LONDON: A UK government rush to hand businesses emergency loans during Covid resulted in fraud worth an estimated £4.9 billion, reports AFP.
The country's spending watchdog National Audit Office (NAO) said on Friday in a report that "the impact of prioritising speed is apparent in the high levels of estimated fraud".
"Counter-fraud activity was implemented too slowly to prevent fraud effectively," the NAO said Friday.
The watchdog said "the Scheme facilitated faster lending by removing credit and affordability checks and allowing businesses to self-certify" applications. The NAO noted that the government also ruled out additional counter-fraud measures when the Scheme was extended.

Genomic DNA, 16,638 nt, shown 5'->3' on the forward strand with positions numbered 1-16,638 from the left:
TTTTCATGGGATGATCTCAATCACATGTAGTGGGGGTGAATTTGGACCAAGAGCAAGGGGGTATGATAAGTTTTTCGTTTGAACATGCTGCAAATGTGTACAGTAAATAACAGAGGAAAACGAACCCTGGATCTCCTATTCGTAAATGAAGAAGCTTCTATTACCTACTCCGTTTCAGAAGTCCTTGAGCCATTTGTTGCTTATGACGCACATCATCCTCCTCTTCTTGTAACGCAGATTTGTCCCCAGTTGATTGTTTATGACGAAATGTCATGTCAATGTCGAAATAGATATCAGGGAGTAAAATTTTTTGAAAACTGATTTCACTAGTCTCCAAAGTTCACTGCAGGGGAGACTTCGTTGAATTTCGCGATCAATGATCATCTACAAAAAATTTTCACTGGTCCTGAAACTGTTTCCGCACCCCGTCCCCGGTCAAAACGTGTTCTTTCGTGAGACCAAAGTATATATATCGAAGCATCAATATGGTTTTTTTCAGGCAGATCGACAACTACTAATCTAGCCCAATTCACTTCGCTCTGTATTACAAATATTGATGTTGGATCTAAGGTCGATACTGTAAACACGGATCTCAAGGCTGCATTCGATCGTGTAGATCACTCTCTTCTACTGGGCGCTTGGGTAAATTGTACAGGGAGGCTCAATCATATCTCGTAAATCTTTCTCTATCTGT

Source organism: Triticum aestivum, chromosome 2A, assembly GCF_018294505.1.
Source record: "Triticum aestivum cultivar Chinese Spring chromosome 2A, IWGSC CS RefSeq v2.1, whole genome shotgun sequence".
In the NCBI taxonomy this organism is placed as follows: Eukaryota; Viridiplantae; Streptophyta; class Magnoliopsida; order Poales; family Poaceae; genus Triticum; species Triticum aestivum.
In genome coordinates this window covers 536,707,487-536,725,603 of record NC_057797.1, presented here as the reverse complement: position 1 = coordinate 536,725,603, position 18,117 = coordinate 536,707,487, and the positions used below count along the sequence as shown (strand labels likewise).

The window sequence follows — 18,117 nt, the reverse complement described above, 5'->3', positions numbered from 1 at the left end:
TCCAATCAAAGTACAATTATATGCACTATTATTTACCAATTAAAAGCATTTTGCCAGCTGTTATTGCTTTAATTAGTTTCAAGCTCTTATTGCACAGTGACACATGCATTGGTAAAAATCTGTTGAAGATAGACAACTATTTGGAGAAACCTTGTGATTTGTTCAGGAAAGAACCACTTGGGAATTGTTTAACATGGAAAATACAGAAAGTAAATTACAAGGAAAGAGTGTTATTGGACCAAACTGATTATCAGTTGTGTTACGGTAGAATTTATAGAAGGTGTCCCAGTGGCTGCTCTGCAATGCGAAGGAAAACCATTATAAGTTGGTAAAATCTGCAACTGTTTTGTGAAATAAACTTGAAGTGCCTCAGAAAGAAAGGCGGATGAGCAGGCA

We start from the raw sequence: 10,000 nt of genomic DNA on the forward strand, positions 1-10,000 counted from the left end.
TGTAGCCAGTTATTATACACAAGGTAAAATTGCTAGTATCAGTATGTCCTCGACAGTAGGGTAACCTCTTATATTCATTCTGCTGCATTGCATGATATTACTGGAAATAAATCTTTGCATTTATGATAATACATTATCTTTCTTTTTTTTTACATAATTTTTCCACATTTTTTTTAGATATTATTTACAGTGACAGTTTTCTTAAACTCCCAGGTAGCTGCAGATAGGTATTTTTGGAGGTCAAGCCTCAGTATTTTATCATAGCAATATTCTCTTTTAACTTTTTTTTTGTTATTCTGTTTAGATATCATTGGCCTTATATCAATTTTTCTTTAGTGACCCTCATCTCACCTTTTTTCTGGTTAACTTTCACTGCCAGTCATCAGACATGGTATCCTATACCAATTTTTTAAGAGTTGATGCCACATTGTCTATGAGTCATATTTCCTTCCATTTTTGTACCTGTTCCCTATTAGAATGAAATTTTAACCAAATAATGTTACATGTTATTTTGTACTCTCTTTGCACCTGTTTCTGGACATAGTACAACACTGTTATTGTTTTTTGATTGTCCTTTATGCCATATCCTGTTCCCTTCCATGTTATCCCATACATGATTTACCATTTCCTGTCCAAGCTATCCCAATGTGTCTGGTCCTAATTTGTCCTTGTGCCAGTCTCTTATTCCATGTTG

Under the Scheme, Britain offered loans of up to £50,000, or a maximum of 25 percent of a company's annual turnover, to help them survive the pandemic.
In figures released by the government in late November, a total of £46 billion had been loaned, while only around £3.5 million had been recovered from fraudulent borrowing.
The taxpayer could meanwhile lose out also from businesses that legitimately borrowed under the scheme failing to repay their loans.